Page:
6. training is not mentioned in the Determination; and this in spite of the fact that the previous migration, from Office to OpenOffice, has had “unexpected costs fro training among other things (at least, that is what the City says); are we expected to believe that knowledge of the Microsoft Office suite is somehow a genetic legacy?
  7. in the event to presentto the public the administration’s return within Microsoft’s embrace, the press reported “unexpected costs” of about 300K Euros for the previous migration to OpenOffice: we now know, thanks to Paolo Vecchi, that the figure is invented, nothing more than a guesstimate. Until tangible evidence to the contrary is presented, it is therefore wise to also consider a pure guesstimate the savings estimates (80% less than using OpenOffice! Yeah, sure) and the increase in productivity (not quantified, as the only reasonable measures of it would be an extension of the level of service or—God forbid!— personnel cuts) put forward to justify the return to Microsoft Office .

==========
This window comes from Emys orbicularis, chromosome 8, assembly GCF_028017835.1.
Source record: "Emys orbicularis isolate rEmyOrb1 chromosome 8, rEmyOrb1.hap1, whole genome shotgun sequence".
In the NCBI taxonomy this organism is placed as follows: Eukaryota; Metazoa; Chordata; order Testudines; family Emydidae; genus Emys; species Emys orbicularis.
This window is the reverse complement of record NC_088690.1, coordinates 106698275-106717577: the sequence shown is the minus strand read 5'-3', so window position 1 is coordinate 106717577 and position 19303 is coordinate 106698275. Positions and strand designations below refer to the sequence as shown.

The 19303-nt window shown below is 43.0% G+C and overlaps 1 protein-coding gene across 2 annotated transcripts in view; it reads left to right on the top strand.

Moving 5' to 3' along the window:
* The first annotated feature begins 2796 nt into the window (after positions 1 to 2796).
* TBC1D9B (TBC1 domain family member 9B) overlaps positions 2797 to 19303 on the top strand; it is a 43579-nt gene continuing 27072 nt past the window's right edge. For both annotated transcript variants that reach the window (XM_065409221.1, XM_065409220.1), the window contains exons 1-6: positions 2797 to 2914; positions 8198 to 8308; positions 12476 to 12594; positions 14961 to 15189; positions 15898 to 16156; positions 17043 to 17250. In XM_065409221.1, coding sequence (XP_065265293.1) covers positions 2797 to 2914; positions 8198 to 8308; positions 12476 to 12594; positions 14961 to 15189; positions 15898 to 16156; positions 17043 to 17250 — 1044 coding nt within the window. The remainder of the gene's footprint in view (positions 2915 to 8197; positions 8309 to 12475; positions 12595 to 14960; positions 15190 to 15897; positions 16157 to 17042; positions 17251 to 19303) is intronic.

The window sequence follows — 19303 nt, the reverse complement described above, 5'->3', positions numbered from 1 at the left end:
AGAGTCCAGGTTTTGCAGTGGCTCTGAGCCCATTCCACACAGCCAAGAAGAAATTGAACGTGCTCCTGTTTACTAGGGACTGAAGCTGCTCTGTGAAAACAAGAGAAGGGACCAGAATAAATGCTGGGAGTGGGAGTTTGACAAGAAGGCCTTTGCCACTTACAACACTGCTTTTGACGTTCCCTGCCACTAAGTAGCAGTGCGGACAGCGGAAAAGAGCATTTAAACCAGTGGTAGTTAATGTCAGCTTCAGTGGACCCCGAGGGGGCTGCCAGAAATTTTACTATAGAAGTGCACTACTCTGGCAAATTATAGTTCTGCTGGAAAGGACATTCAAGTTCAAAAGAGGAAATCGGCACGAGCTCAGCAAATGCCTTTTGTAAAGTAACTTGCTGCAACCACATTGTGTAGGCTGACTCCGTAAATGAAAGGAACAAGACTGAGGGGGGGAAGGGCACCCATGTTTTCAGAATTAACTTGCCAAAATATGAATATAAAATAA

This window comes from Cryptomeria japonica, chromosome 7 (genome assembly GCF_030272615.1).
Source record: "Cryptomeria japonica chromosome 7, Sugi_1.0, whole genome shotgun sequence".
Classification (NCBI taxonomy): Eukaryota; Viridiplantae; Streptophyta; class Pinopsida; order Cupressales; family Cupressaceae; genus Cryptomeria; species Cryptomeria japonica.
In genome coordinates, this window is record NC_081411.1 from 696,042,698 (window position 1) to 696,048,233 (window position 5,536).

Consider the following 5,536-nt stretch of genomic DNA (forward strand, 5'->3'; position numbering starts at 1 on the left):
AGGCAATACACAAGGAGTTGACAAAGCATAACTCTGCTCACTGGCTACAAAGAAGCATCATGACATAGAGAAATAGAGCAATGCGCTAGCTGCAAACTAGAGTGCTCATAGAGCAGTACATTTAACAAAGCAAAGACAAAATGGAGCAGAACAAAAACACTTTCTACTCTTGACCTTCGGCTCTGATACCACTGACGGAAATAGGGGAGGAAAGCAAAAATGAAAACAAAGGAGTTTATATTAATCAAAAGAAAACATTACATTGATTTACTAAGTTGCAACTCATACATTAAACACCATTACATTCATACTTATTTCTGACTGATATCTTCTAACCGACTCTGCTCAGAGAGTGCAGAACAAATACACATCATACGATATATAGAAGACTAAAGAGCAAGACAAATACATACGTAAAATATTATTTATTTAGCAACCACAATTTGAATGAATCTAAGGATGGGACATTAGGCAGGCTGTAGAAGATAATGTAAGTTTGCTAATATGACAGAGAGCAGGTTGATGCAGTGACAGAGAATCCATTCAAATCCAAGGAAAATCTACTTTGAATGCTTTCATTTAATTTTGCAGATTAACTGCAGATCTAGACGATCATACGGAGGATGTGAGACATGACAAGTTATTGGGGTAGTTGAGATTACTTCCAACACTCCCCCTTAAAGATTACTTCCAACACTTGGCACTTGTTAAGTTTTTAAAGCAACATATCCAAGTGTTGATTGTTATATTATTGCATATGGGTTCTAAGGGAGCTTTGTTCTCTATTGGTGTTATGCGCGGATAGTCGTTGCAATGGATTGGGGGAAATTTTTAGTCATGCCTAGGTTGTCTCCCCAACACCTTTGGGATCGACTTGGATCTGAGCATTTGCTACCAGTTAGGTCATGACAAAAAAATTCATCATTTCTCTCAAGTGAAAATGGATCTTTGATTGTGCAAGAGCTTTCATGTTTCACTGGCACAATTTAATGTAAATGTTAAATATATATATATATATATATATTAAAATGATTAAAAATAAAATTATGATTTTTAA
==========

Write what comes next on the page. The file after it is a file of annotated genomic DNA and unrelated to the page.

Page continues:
This is how IT is managed in a province capital of a hunred thousand souls, in Italy, A.D. 2015. And this is what should, in the mayor’s own words, make it a “smart” city. It’s just too bad that, while we have seen a great attention to publicity, a comparable interest in tangible outcomes is nowhere to be seen. If in the past century this was the land of The Leopard, it is now the land of the Smartopards.